Landscape complexity and vegetation dynamics in Riding Mountain National Park, Canada
Walker, David John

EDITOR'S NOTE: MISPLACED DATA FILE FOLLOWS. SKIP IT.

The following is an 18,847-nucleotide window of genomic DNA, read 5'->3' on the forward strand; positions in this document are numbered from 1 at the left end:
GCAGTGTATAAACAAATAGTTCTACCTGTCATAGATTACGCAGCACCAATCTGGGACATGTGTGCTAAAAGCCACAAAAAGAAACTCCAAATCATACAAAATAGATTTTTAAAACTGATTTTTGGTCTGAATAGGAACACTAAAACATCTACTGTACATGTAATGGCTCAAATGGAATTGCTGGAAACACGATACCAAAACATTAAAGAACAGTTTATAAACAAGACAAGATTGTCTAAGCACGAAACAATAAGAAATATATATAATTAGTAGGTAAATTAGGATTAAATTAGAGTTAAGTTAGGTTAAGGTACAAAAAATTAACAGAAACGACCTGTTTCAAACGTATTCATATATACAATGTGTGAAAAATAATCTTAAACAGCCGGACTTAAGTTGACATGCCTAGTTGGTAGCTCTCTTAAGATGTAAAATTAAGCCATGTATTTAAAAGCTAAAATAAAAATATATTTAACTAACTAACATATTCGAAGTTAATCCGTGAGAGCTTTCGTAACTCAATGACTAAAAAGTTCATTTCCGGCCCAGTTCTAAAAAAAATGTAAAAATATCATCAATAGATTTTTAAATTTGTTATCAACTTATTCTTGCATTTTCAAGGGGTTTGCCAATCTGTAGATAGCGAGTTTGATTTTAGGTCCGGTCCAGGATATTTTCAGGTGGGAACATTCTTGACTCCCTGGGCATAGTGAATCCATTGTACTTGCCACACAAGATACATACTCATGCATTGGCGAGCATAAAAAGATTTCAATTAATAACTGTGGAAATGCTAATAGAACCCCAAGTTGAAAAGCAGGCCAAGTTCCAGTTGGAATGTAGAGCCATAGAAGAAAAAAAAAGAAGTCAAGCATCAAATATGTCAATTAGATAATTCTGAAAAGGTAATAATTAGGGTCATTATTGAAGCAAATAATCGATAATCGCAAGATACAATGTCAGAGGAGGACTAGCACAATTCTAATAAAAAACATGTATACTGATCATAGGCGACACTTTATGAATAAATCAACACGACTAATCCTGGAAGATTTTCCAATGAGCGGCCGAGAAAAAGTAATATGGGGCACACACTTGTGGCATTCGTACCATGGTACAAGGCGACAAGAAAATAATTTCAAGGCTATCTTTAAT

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The primary focus of landscape ecology is the interrelationship between spatial pattern and processes within an ecosystem. It is through their mutual interaction that landscape structure and complexity are ultimately determined. Complexity, which includes both the horizontal and vertical arrangement of vegetation structure on the landscape, is an emergent property of dynamic systems. In the boreal forest, landscape complexity is a product of successional dynamics, physiography and environmental variability. The objective of this study was to examine spatial and temporal changes to landscape complexity in the boreal mixedwood of Riding Mountain National Park (RMNP), Canada. Using remotely sensed Landsat data and scale invariant fractal measures of spatial pattern, change in landscape complexity under natural and human induced fragmentation regimes was examined. The importance of structure as an emergent property of boreal canopies and its influence on landscape mapping using satellite data was addressed. It was found that landscape-level spatial pattern became increasingly entropic during succession. Old landscapes (120 years post-fire) were typified by a landscape matrix dominated by small scale patches and low spatial persistence. Physiography was also found to influence scale invariant landscape complexity. Landscapes typified by simple physiographies (well-drained, topographically simple sites) were characterized by a few dominant over-dispersed land-cover classes. Complex landscapes (variably drained, topographically complex sites), patches were under-dispersed and contagious, however complex gradients resulted in high pattern complexity (increased juxapositioning of landscape elements). It is suggested that the accumulation of small-scale disturbances over time and species turnover along complex environmental gradient affect high landscape complexity in the boreal forest. In contrast, human driven disturbance processes in the boreal forest resulted in lower spatial complexity over time. Fragmentation and habitat losses in the region surrounding RMNP were found to be high, with only half of the forest present in 1950 remaining in the 1990's. Scale-invariant spatial dispersion of forest fragments decreased between the 1950's and 1990's. Thus, the study area is becoming increasingly isolated from other natural forested areas within the region. In creating maps of land cover for these analyses, it was found that structural composition of the canopy was often more important than floristics in determining spectral reflectance in Landsat data. A rule-based optimization procedure using multivariate analysis was developed to maximize the relationship between vegetation on the ground and spectral reflectance. Because of the high degree of spatial complexity in these systems, an alternative approach to map accuracy assessment utilizing multiple discriminant analysis (MDA) was developed. It was found that closed conifer stands composed of different softwood species were not easily discriminated during classification because of identical spectral signatures at the stand-level. It is suggested that the highly structured architecture and conical form of conifer stands results in the anechoic interception and absorption of light. This light interception strategy may have adaptive advantages in regions where sun angle is low, or where cloud cover is high, such as in the boreal forest and montane environments. The results of these investigations into landscape pattern suggest that ecosystem dynamics in the boreal forest produce scale-invariant landscape complexity.